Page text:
High volume, low-speed fans become an essential part for automotive supplier
McDonald is facilities and maintenance manager for the plant, one of 139 Valeo facilities spread out over 25 countries. Ranked among the world's top automotive suppliers, Valeo designs, produces, and sells millions of parts every year. McDonald had grappled with the problem of keeping employees cool for a long time. It wasn't until he picked up a trade show brochure that he realized there was a simple solution. The brochure advertised Big Ass Fans out of Lexington, KY. The big fans, from 6 ft to 24 ft in diameter, move large volumes of air at slower speeds than high-velocity fans.
Hot As An Oven In There ...The fans have been a real boon in production where seven 300 ft-long radiator-brazing ovens crank out heat day in and day out. "The ovens are never turned off, so it gets pretty hot in that area" said McDonald. "When I saw the specs and the airflow data, I thought, ‘Wow, these fans are good.' The physics just made sense to me." McDonald said that the plant runs its other three fans the traditional way. The fan located over the brazing oven is run in reverse mode, so it sucks heat off the floor. "What a huge difference it has made," said McDonald.
He added that the fans work well in the extreme negative pressure of the facility. "It's hard to use air handlers with negative pressure. The high-velocity fans we were using created huge problems. The dust from industrial processes made them really dirty. We had a full-time person taking apart and cleaning the smaller fans. The leading edge of Big Ass Fan is much easier to clean our smaller fans."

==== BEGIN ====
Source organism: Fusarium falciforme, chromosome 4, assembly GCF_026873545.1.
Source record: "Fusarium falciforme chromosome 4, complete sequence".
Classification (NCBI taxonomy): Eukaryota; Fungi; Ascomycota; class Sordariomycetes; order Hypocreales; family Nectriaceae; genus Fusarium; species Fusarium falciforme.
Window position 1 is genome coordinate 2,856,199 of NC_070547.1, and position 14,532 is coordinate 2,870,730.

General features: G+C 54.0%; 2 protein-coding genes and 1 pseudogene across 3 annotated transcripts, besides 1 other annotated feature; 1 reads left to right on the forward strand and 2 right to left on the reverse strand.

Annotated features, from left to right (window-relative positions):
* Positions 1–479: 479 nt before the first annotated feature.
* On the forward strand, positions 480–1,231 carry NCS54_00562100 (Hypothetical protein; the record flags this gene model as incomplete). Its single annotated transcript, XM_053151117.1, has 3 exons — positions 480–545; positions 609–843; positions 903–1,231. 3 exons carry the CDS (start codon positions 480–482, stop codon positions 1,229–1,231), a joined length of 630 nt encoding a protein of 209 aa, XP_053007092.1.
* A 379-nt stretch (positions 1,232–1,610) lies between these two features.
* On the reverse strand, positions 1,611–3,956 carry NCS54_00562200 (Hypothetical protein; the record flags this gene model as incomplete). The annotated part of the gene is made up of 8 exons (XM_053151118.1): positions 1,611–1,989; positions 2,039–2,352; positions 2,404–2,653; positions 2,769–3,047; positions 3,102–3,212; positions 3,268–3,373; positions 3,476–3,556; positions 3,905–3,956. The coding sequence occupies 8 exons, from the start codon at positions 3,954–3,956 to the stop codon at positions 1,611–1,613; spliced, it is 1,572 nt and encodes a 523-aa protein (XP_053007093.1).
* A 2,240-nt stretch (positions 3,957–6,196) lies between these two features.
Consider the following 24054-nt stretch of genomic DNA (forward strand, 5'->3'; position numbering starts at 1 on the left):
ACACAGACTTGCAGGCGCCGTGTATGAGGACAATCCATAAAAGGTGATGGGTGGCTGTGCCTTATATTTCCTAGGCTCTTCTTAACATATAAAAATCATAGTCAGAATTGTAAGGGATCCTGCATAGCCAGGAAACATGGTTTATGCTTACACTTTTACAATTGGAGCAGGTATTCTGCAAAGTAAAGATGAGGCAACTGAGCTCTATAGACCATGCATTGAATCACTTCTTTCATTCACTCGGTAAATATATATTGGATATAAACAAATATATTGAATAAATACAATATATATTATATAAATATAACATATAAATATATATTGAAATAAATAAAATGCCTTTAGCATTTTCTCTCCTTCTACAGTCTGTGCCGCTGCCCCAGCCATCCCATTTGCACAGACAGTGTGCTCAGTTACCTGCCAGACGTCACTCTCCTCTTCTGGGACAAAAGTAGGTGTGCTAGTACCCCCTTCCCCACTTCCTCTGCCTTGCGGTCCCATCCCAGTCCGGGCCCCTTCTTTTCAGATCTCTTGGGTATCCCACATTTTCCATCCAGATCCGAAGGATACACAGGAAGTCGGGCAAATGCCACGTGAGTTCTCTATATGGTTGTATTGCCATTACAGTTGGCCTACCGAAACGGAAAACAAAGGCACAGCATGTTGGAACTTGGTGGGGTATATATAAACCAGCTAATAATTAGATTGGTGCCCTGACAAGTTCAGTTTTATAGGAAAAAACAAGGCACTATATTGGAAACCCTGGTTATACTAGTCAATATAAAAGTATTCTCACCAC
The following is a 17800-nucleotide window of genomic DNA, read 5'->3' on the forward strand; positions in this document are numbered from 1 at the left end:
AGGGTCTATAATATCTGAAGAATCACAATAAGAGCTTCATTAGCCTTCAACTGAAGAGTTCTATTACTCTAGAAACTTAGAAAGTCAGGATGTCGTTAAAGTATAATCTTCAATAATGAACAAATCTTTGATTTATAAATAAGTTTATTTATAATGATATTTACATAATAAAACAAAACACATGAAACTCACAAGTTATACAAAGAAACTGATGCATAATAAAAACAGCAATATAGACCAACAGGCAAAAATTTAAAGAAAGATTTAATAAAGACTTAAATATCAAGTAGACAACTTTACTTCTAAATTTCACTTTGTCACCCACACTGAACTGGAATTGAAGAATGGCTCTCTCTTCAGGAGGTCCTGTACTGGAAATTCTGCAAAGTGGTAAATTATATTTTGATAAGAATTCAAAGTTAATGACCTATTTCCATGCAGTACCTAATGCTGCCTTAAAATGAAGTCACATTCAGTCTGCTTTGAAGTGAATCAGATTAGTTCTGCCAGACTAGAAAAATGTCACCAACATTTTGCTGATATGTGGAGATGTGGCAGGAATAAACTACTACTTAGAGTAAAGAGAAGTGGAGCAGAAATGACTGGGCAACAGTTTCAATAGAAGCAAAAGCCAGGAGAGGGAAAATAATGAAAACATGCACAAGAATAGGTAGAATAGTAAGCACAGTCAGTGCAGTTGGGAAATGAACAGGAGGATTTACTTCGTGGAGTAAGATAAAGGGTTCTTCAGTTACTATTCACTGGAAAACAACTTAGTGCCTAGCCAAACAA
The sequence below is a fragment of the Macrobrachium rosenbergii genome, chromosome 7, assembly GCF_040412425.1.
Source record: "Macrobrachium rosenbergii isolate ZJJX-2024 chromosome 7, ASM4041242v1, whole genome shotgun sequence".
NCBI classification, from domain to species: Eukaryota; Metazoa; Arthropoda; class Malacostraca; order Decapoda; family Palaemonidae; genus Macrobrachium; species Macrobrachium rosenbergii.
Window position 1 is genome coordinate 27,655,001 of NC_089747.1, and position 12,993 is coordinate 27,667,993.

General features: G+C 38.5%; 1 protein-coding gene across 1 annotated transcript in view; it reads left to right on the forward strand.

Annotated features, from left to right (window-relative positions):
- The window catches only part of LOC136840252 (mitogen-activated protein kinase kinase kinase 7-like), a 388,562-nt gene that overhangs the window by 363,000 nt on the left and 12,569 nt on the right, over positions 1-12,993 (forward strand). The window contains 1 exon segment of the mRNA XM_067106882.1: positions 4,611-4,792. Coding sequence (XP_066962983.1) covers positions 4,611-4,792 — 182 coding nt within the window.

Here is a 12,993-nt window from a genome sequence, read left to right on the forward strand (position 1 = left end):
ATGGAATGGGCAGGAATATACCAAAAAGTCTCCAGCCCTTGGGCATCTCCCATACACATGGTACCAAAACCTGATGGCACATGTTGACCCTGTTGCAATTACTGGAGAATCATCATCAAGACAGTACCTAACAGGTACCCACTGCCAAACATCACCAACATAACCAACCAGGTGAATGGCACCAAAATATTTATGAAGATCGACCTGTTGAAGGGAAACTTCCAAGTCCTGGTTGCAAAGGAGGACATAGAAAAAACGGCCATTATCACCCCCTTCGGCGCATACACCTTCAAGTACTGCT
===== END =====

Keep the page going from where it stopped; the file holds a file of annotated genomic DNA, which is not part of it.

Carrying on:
The other 20-ft fans are located in the distribution and warehouse building. That building is 400,000 sq ft with 24-ft-high ceilings. The fans have served to cool employees in the aftermarket section, the service warehouse, and the dock where packaging is done.
Getting Employee Buy-InFor Valeo, it matters that employees like the fans. The company is committed to getting every employee's input on every decision that is made. "When a new idea comes along, either the employee has to prove it won't work or I have to prove to them that it will. If I can't get every single person behind it, it's a dead issue," said McDonald.
That wasn't a problem when it came to the Big Ass Fans. "The employees heard about the fans, and they were the ones who pushed for them," said McDonald. "They saw the inherent logic in the technology."
Not only are employees happy with the fans, said McDonald, but also those concerned with the bottom line. In a cost savings report, the company found that Big Ass Fans were saving the plant 30% of their energy costs over the high-velocity mounted fans. With a 1-hp motor, the Big Ass Fans offered the plant a relatively inexpensive and efficient way to cool its employees.
Based on typical power rates, the fans use just five cents worth of electricity per hour. McDonald said his European Valeo counterparts are interested in the fans because of the cost of power on that continent is much higher than here - $.014 to$.024/kWh - compared to typical energy costs in the United States of $.03.5/kWh.
Thanks to new technology, Big Ass Fans have become even more efficient. Taking its cue from motor sports technology, the company added a wickerbill to the trailing edge of the fan blades. It creates 50% more air movement off the fan blade, allowing the fans to operate at lower speeds while still generating a large volume of air.
"We'll be adding fifteen to sixteen more Big Ass Fans to the facility once we've completed the plant re-layout. Anytime we build anything new, the fans are going in. They've worked that well for us," McDonald added. ES